Regarding the importance of heroes, mentors, role models and a history of one’s people, I share the following. On May 16, 2011, my wife, Kathy and I and President Larry J. Justice of the Tuba City Arizona Stake had a 105-minute conversation with Peter and Wanda MacDonald in the stake president’s office. Peter MacDonald had been raised among traditional shepherds. He had been groomed to become a medicine man. Incidentally, all of those ceremonies have to be memorized. He became a Code Talk and a four-term tribal chairman of the Navajo Nation. He holds a B.S. degree in engineering from the University of Oklahoma. Mr. MacDonald requested that I provide 10,000 LDS couples to mentor what he said were 30,000 dysfunctional Navajo families, who were dysfunctional families because of drug addiction, alcoholism, sexual abuse, physical abuse, etc. He said, “The Mormons know how to raise good families.” He then shared that in the days of his youth, the Navajo were an independent people. They had their sheep, corn, squash, etc. Everyone in the family had assigned tasks. The completion of those tasks such as gathering firewood, herding sheep, cooking the food, hauling water, and other duties were essential to the survival and welfare of the family.
I shared with Mr. MacDonald that I had neither the authority nor the influence to promise him 10,000 Latter-day Saint mentoring couples. We did show him the demonstration garden at the Tuba Stake Center and shared with him our cooperative activities with Sister Margaret Louise, the Catholic nun who we had helped establish next door a large garden in which at-risk youth could perform public service and the commodities produced in that garden were used in her food bank. Mrs. MacDonald, who is Catholic was pleased about that joint effort.
Peter MacDonald said a helpful activity for them was in the evenings they sat by the fire and told the stories of their family and the history of their people. Clearly, family stories of faith and devotion have the capacity to bind generations together and to intensify feelings of affection. Hopefully, Joseph’s Remnant will make a contribution to that discourse which binds families and communities together and lifts the aspirations of the youth. One of America’s current challenges seems to be too much purchased entertainment, and that tends to get in the way of such intimate family conversations. Regarding family mealtimes, Elder Neal A. Maxwell said to the December 1980 conference of the Chino California Stake, “That we needed fewer calories and more conversation.”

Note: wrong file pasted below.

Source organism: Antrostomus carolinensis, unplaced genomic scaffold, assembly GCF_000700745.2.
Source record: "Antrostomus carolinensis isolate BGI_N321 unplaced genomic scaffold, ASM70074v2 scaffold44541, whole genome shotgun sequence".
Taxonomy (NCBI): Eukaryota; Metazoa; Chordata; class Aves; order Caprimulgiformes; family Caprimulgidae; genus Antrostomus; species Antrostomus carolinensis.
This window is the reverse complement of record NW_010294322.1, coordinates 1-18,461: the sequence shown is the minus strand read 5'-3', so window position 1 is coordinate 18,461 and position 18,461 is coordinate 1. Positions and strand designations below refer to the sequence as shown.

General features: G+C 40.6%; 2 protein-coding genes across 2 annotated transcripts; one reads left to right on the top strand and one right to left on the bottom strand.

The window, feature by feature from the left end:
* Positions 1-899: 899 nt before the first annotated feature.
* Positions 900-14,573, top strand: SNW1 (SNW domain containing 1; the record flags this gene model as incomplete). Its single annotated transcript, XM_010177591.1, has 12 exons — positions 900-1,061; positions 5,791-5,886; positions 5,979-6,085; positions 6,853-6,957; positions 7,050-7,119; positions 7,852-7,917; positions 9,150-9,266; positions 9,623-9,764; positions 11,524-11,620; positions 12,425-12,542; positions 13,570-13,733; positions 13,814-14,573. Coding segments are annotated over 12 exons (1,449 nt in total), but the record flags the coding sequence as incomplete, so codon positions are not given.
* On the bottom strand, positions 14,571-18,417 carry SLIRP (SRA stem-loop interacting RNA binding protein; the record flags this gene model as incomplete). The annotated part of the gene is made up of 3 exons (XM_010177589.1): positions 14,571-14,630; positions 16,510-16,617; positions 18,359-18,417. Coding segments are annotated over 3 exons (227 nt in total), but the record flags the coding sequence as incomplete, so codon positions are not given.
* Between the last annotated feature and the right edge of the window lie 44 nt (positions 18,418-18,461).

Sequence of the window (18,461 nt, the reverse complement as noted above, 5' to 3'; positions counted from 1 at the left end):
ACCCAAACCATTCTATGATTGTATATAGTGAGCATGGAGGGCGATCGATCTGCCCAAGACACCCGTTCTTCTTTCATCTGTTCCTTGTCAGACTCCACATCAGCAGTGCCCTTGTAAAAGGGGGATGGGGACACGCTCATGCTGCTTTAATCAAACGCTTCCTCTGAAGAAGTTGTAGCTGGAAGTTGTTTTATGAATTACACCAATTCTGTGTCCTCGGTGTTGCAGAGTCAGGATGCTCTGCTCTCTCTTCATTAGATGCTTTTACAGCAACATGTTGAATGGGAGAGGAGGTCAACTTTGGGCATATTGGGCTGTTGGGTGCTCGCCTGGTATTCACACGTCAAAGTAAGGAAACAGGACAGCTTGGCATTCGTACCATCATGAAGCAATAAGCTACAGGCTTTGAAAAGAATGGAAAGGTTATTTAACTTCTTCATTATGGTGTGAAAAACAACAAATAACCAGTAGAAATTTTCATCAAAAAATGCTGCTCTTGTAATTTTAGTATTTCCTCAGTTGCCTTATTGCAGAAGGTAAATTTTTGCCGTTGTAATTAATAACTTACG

At a May 18, 2011 breakfast, Tod Schulthess, who had served as a Latter-day Saint missionary among the Navajo people in the later part of the 1970s reported to me that a Navajo Medicine man had shared with him a remarkable, though not widely known incident that occurred in the early 1960s. One night all Navajo medicine men had dreamed the same dream. In essence, they were shown that a giant would come among the people. The giant would promise the Navajo people that he would take care of them; that they would never have to work again. That he (the giant) would always be there to see to their needs. The medicine men were given to understand that they should warn the people against following the giant, for he would sicken and die and the Navajo people would then be left in difficult straits that would leave them far worse off than where they had been before.
Considering this dream, I wondered, “What it could mean? “Does the giant represent the love of ease, the love of self-gratification? Are those among the factors that have led to the dysfunctional Navajo family? I thought of Leo Muir’s counsel written in 1928: “The pursuit of easy things makes men weak. Catch that warning, young man, and heed it. Are you trying to avoid the drudgery of work, the weariness of toil, the burdens of responsibility? You may succeed [in avoiding such] but you will be weak. The penalty is certain. Society has fashioned a thousand exemptions from work, but not one immunity from the penalty of indolence and irresponsibility.”
Regarding the dream received simultaneously by the Navajo medicine men, perhaps we should ask, “Is that a forewarning of the impact of big government programs?” Consider this: In 2011, we were hurting economically as nation. We could not meet the promised entitlements without borrowing trillions of dollars. Food prices were rising. Gasoline was at $4.00 a gallon. Food stamps and other governmental programs appeared less likely to keep pace with inflation. Elected officials seemed inadequate for the challenges that confronted us. As a nation, we too had become comfortable with a serious addiction. We were failing to acknowledge that printing money had become for us as a nation a serious addiction.